Saturday, September 7, 2013

Zhuangzi's Mystical Praxis I

Scott Bradley


In the first chapter of the anthology Hiding the World in the World (Scott Cook, ed.) Harold Roth makes his case for what he calls "bimodal mystical experience" as that practiced by Zhuangzi. Building on Walter Stace's model of two types of mystical expression, "intravertive" and "extravertive", he suggests that Zhuangzi's unique approach advocated both. Intraverted mysticism seeks union with the Ultimate and typically does not concern itself with the mundane. Unfortunately, he does not explain what is meant by extravertive mysticism except as practiced by Zhuangzi in his "going along with the present this". From this we can presume that it is a mysticism that is intended to be fully engaged in the world. Roth then affirms Lee Yearley's description of Zhuangzi's mysticism as "intraworldly" (in Mair; Experimental Essays on the Chuang Tzu); it is the expression of inner mystical experience in the actual world. I extend Zhuangzi's "Walking Two Roads" to include just this; one's intravertive mysticism informs one's manner of being in and responding to the world; the two can in no way be separated.

Roth has difficulties with Yearley's definition of the intravertive side of Zhuangzi's mysticism, however. Yearley says, "One neither attains union with some higher being nor unification with the single reality. Rather, one goes through a discipline and has experiences that allow one to view the world in a new way." In this, I agree with Yearley. So does Roth, but he wants something more. Although he firmly states that Zhuangzi's mysticism is innocent of having an "objective referent", still he would have a "continuously moving unitive force that can be merged with". For my part, I fail to see how this does not amount to the same thing as an "objective referent". The question is, is this an achievement of a purely personal realization of one's own human capabilities, the ability to set oneself free from evolved norms, or is it facilitated by union with a Something external to oneself? My sense is that the latter is completely alien to the philosophy of Zhuangzi.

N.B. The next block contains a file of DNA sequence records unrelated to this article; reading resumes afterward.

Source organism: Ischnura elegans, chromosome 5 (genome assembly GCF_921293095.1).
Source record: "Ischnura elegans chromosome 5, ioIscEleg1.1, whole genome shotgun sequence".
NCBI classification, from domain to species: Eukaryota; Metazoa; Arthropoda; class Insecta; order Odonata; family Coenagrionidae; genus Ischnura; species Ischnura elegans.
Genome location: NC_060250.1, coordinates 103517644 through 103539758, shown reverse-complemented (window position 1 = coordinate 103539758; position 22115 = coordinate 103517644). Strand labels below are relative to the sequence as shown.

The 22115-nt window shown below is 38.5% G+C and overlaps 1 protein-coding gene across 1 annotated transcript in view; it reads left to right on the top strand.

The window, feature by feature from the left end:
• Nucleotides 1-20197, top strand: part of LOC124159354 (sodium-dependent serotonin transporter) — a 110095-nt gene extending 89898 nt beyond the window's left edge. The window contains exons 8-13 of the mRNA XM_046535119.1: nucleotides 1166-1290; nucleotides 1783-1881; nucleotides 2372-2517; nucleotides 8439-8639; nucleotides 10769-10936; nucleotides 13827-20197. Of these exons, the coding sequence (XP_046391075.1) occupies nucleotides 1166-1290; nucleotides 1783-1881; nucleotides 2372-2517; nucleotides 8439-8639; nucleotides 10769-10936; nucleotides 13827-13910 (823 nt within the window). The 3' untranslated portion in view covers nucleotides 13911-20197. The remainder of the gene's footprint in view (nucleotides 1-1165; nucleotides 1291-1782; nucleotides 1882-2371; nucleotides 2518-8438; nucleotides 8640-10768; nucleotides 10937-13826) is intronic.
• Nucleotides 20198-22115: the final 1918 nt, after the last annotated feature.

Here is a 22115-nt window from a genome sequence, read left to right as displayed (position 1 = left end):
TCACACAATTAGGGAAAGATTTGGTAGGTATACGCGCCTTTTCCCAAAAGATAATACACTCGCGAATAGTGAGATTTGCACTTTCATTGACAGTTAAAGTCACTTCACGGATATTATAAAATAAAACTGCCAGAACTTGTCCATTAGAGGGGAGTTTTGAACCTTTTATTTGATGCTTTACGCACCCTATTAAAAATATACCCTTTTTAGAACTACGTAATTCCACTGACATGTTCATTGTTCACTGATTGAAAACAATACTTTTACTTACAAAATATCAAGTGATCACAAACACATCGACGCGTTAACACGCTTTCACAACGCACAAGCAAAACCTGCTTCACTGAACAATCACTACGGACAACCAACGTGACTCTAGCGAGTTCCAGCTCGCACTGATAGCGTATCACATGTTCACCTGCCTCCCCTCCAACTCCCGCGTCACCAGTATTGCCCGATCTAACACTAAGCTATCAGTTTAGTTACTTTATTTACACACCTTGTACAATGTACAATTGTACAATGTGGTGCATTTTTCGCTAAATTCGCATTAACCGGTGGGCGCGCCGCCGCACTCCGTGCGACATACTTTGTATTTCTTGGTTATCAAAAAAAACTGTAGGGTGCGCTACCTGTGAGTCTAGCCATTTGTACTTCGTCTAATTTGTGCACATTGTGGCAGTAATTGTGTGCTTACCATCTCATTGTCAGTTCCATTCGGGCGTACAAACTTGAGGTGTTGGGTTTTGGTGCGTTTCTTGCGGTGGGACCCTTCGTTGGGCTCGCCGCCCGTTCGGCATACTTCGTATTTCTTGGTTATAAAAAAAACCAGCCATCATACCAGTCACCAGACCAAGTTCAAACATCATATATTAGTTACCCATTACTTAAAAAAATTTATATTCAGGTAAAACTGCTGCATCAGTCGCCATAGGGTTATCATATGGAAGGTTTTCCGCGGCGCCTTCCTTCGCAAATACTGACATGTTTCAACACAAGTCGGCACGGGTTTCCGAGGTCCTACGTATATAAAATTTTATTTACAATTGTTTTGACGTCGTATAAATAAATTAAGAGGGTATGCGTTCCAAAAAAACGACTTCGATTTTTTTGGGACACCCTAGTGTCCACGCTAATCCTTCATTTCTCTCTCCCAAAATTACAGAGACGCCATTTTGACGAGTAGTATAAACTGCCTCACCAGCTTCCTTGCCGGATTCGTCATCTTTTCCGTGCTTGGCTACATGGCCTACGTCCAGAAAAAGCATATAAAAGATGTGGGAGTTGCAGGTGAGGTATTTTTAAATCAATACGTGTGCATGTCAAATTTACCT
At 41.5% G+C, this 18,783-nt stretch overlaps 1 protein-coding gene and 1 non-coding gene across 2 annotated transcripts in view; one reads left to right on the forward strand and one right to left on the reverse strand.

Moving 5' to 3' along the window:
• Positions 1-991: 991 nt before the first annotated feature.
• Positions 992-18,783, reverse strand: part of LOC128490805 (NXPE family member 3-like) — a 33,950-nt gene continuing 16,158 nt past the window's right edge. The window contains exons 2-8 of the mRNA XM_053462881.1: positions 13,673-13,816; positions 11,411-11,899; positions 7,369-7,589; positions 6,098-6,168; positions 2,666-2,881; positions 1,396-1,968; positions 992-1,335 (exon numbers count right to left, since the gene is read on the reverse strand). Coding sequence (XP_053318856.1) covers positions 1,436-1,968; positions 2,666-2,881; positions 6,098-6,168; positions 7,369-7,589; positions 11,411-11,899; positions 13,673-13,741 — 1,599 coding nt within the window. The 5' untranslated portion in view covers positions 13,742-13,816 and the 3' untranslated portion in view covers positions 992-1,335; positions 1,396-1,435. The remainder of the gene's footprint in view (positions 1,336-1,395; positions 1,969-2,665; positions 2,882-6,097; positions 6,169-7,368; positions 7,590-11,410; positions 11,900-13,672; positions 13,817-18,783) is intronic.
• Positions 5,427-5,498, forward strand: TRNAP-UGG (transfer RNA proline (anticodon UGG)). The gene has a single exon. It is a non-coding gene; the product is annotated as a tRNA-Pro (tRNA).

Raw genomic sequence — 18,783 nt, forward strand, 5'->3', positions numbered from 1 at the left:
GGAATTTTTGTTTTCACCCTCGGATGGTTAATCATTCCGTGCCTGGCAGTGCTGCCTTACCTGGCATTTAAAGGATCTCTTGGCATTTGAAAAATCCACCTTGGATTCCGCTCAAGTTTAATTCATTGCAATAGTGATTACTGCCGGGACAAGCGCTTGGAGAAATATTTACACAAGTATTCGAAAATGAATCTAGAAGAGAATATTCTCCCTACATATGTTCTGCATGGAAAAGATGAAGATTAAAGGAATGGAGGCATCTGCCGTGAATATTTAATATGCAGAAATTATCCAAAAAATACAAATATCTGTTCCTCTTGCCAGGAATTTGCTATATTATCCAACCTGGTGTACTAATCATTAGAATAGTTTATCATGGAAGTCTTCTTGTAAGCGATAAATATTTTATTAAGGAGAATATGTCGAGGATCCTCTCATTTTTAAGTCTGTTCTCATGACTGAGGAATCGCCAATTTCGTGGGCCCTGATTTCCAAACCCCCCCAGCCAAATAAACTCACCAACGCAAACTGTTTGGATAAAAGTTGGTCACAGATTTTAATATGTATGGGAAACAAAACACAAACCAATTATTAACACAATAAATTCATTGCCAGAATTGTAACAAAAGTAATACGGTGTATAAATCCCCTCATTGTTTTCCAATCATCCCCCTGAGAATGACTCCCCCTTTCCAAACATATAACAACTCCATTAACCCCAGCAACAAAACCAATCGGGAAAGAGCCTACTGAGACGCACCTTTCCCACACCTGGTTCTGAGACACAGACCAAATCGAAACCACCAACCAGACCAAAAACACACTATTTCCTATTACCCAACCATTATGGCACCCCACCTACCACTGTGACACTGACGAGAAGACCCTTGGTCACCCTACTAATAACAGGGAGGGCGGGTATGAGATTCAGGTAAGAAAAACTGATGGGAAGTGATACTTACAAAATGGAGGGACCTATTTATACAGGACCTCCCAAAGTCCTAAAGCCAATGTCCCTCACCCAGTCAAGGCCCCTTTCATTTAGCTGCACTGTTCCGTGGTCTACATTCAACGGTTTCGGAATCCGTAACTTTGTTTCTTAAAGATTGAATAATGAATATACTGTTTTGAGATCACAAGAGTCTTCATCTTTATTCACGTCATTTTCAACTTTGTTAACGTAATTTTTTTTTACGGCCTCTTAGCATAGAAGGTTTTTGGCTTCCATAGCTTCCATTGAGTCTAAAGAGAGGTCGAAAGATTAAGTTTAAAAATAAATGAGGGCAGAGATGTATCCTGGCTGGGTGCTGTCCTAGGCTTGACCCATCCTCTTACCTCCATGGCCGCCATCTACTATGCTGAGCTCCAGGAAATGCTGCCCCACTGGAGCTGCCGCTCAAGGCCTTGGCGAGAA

Does it matter? None of it matters if we are not engaged in some process of mystical attainment. And it does matter if that engagement is patterned after a way of utter not-knowing, where the absence of ultimate verities becomes the impetus to the act of surrender into Mystery.

You can check out Scott's writings on Zhuangzi here.

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